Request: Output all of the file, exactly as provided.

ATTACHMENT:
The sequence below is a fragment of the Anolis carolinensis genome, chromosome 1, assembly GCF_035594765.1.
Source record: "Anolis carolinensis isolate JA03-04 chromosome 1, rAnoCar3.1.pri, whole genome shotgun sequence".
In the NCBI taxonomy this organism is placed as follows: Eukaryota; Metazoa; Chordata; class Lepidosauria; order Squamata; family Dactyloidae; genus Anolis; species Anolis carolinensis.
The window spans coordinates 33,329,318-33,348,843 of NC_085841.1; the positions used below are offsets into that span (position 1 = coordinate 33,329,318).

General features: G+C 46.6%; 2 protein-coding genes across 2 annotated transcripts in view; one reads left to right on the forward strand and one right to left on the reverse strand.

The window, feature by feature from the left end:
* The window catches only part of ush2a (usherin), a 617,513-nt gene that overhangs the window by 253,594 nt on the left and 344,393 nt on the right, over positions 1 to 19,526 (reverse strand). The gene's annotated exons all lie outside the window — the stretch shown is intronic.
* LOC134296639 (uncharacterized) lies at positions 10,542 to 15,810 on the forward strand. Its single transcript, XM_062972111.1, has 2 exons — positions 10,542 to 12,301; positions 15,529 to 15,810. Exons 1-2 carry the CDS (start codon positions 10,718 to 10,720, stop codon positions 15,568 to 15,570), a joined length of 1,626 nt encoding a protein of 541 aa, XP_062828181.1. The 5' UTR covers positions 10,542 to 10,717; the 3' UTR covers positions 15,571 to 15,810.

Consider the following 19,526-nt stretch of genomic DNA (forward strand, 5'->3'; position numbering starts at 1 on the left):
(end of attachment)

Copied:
The sequence below is a fragment of the Anolis carolinensis genome, chromosome 1, assembly GCF_035594765.1.
Source record: "Anolis carolinensis isolate JA03-04 chromosome 1, rAnoCar3.1.pri, whole genome shotgun sequence".
In the NCBI taxonomy this organism is placed as follows: Eukaryota; Metazoa; Chordata; class Lepidosauria; order Squamata; family Dactyloidae; genus Anolis; species Anolis carolinensis.
The window spans coordinates 33,329,318-33,348,843 of NC_085841.1; the positions used below are offsets into that span (position 1 = coordinate 33,329,318).

General features: G+C 46.6%; 2 protein-coding genes across 2 annotated transcripts in view; one reads left to right on the forward strand and one right to left on the reverse strand.

The window, feature by feature from the left end:
* The window catches only part of ush2a (usherin), a 617,513-nt gene that overhangs the window by 253,594 nt on the left and 344,393 nt on the right, over positions 1 to 19,526 (reverse strand). The gene's annotated exons all lie outside the window — the stretch shown is intronic.
* LOC134296639 (uncharacterized) lies at positions 10,542 to 15,810 on the forward strand. Its single transcript, XM_062972111.1, has 2 exons — positions 10,542 to 12,301; positions 15,529 to 15,810. Exons 1-2 carry the CDS (start codon positions 10,718 to 10,720, stop codon positions 15,568 to 15,570), a joined length of 1,626 nt encoding a protein of 541 aa, XP_062828181.1. The 5' UTR covers positions 10,542 to 10,717; the 3' UTR covers positions 15,571 to 15,810.

Consider the following 19,526-nt stretch of genomic DNA (forward strand, 5'->3'; position numbering starts at 1 on the left):